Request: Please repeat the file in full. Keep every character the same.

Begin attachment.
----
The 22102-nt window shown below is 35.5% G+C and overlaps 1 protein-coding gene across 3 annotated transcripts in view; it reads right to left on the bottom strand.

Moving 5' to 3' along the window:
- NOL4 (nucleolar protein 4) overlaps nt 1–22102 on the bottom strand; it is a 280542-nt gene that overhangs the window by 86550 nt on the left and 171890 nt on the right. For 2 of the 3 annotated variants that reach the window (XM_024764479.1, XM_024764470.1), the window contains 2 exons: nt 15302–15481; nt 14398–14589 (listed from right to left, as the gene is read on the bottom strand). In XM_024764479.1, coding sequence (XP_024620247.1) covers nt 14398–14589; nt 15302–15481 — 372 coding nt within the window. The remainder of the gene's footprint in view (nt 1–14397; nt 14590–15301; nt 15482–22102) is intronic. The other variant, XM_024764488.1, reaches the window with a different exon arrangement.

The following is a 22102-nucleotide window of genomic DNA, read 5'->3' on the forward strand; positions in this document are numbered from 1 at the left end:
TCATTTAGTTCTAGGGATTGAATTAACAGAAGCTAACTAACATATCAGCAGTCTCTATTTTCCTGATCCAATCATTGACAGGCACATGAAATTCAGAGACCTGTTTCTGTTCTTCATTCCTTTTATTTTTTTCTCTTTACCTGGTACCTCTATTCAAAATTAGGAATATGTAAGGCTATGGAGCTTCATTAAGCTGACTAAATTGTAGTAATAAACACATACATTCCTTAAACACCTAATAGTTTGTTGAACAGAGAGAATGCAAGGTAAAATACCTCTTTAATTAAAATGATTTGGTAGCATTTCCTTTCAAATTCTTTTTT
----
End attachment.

The 22102-nt window shown below is 35.5% G+C and overlaps 1 protein-coding gene across 3 annotated transcripts in view; it reads right to left on the bottom strand.

Moving 5' to 3' along the window:
- NOL4 (nucleolar protein 4) overlaps nt 1–22102 on the bottom strand; it is a 280542-nt gene that overhangs the window by 86550 nt on the left and 171890 nt on the right. For 2 of the 3 annotated variants that reach the window (XM_024764479.1, XM_024764470.1), the window contains 2 exons: nt 15302–15481; nt 14398–14589 (listed from right to left, as the gene is read on the bottom strand). In XM_024764479.1, coding sequence (XP_024620247.1) covers nt 14398–14589; nt 15302–15481 — 372 coding nt within the window. The remainder of the gene's footprint in view (nt 1–14397; nt 14590–15301; nt 15482–22102) is intronic. The other variant, XM_024764488.1, reaches the window with a different exon arrangement.

The following is a 22102-nucleotide window of genomic DNA, read 5'->3' on the forward strand; positions in this document are numbered from 1 at the left end:
TCATTTAGTTCTAGGGATTGAATTAACAGAAGCTAACTAACATATCAGCAGTCTCTATTTTCCTGATCCAATCATTGACAGGCACATGAAATTCAGAGACCTGTTTCTGTTCTTCATTCCTTTTATTTTTTTCTCTTTACCTGGTACCTCTATTCAAAATTAGGAATATGTAAGGCTATGGAGCTTCATTAAGCTGACTAAATTGTAGTAATAAACACATACATTCCTTAAACACCTAATAGTTTGTTGAACAGAGAGAATGCAAGGTAAAATACCTCTTTAATTAAAATGATTTGGTAGCATTTCCTTTCAAATTCTTTTTT